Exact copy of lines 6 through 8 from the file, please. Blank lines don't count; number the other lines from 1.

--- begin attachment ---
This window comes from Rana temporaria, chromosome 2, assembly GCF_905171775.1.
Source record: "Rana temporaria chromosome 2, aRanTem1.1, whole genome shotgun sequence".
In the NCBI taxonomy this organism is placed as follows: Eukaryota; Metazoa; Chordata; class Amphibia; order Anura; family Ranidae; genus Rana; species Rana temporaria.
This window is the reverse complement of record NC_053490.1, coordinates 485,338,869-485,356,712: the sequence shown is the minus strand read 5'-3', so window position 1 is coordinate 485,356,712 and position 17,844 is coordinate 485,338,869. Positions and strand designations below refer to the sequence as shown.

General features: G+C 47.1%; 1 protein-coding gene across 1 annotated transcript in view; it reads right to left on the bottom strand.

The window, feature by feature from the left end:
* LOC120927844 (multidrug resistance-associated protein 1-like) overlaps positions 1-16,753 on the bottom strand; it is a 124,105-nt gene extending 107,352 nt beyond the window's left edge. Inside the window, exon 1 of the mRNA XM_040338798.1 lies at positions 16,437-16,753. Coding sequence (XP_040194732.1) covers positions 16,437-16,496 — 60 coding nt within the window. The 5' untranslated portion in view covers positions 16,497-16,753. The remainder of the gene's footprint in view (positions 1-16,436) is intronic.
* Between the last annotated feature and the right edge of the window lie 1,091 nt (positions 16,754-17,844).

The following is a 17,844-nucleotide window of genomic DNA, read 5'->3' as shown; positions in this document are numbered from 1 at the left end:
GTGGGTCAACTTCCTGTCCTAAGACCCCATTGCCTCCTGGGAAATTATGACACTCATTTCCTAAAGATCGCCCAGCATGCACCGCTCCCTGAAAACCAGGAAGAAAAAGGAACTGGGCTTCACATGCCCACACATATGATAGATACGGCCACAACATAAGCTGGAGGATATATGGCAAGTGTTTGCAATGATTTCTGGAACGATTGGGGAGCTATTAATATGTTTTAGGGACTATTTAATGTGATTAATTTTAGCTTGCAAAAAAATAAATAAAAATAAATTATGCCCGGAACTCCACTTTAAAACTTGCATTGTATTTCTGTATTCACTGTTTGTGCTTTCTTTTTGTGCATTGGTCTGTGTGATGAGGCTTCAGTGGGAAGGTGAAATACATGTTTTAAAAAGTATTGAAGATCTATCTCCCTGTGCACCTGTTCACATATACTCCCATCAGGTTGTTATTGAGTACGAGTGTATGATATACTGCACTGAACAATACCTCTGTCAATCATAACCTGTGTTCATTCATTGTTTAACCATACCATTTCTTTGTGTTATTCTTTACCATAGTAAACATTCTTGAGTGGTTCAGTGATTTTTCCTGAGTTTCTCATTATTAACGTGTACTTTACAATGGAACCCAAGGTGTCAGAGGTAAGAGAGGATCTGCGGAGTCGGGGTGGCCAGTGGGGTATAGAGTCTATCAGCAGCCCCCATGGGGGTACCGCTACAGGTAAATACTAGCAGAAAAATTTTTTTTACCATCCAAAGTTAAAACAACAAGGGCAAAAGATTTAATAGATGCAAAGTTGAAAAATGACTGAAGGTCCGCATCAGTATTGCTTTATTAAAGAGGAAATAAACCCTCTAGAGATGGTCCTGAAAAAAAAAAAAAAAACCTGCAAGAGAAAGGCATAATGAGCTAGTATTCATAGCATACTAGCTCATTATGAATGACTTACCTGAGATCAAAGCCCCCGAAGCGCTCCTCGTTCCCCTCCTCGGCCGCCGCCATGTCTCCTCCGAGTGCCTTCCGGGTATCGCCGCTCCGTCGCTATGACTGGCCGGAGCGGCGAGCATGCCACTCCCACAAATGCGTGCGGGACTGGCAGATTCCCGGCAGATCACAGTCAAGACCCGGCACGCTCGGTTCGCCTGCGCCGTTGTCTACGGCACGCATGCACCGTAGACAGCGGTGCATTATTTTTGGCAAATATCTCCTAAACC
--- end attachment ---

The window, feature by feature from the left end:
* LOC120927844 (multidrug resistance-associated protein 1-like) overlaps positions 1-16,753 on the bottom strand; it is a 124,105-nt gene extending 107,352 nt beyond the window's left edge. Inside the window, exon 1 of the mRNA XM_040338798.1 lies at positions 16,437-16,753. Coding sequence (XP_040194732.1) covers positions 16,437-16,496 — 60 coding nt within the window. The 5' untranslated portion in view covers positions 16,497-16,753. The remainder of the gene's footprint in view (positions 1-16,436) is intronic.
* Between the last annotated feature and the right edge of the window lie 1,091 nt (positions 16,754-17,844).